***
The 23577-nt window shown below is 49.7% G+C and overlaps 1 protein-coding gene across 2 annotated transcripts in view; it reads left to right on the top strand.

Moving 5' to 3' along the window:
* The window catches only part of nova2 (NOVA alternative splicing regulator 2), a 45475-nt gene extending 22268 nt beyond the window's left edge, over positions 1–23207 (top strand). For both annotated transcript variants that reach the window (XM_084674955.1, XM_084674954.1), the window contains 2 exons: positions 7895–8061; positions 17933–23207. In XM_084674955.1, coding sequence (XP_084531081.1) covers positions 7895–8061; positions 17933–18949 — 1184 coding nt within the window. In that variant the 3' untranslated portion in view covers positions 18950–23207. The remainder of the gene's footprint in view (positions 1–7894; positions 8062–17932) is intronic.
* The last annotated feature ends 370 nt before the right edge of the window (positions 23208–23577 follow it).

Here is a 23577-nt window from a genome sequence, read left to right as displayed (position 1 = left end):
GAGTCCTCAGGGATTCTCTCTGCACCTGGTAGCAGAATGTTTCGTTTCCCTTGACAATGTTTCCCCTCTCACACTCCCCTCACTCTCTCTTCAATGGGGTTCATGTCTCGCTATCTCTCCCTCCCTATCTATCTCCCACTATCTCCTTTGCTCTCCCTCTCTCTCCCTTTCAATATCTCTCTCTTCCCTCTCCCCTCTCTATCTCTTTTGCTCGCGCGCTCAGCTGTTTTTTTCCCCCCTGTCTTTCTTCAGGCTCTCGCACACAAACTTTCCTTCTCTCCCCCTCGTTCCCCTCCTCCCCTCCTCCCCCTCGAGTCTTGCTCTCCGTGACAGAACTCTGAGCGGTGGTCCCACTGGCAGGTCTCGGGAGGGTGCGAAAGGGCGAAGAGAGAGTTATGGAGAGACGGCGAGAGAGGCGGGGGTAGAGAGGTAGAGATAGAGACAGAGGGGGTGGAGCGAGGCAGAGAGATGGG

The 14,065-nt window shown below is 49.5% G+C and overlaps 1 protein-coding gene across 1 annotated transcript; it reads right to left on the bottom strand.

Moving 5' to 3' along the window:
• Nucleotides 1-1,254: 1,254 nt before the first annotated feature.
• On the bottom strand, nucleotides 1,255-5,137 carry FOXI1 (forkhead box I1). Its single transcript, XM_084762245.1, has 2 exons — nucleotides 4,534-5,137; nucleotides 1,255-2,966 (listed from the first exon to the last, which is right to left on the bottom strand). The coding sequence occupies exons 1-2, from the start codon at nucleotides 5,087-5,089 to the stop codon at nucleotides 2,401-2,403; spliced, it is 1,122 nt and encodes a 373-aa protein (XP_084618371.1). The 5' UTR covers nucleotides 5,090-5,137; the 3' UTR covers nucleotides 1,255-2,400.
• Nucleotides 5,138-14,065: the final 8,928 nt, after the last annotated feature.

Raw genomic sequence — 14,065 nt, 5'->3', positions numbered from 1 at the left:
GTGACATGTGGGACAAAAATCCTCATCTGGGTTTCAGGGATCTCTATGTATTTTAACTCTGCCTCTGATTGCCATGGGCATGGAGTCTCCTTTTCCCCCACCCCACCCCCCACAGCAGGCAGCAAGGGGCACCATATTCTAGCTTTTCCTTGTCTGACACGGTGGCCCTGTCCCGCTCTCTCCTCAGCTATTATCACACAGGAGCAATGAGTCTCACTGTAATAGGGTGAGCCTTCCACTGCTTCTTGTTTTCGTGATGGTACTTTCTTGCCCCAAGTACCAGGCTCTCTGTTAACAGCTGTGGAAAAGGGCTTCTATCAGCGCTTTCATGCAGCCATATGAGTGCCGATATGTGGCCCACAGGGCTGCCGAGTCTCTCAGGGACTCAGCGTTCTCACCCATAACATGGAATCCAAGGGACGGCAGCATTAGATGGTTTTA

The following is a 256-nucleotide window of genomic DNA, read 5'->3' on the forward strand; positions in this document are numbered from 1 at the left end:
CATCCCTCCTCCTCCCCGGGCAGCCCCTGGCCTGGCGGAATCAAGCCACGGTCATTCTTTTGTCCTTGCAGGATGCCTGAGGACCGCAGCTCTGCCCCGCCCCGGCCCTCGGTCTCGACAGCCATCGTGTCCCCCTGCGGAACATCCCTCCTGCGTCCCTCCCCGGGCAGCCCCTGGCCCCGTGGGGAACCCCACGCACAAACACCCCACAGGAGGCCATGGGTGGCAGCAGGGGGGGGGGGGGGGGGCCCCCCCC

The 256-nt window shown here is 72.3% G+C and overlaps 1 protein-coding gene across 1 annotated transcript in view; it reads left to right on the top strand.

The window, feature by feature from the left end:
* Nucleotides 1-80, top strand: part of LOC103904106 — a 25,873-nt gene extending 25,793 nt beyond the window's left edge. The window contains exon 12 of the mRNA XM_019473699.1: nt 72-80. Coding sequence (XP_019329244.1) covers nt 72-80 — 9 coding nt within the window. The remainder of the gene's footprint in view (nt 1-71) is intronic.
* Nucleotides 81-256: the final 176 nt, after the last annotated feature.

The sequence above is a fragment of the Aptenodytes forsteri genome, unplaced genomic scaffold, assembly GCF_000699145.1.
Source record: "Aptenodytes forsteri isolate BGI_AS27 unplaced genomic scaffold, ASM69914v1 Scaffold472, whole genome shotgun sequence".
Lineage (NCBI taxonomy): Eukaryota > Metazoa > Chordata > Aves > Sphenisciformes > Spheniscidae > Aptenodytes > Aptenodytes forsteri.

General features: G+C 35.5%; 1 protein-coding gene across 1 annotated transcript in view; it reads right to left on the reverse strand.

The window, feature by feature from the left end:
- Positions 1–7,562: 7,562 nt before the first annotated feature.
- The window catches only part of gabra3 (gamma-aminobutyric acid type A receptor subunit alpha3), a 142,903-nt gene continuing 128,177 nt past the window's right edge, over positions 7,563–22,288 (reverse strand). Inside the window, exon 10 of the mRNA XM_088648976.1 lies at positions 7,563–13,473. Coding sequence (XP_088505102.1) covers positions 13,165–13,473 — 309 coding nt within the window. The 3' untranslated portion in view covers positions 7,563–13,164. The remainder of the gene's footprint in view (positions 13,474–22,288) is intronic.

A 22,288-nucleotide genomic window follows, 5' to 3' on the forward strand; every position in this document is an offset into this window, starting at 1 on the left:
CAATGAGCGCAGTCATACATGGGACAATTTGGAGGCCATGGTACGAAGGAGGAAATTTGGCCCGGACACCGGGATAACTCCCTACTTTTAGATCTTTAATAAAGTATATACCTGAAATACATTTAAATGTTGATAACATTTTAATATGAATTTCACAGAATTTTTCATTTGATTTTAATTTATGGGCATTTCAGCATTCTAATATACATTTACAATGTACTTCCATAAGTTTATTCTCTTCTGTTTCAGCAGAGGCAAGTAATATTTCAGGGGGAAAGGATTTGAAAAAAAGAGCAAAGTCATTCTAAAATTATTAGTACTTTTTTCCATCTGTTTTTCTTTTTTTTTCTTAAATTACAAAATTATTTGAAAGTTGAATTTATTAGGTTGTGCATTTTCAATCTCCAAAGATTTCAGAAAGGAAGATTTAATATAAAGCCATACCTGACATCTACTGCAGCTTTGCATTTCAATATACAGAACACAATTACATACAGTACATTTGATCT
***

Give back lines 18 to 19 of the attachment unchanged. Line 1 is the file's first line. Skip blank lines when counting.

* Nucleotides 1-80, top strand: part of LOC103904106 — a 25,873-nt gene extending 25,793 nt beyond the window's left edge. The window contains exon 12 of the mRNA XM_019473699.1: nt 72-80. Coding sequence (XP_019329244.1) covers nt 72-80 — 9 coding nt within the window. The remainder of the gene's footprint in view (nt 1-71) is intronic.
* Nucleotides 81-256: the final 176 nt, after the last annotated feature.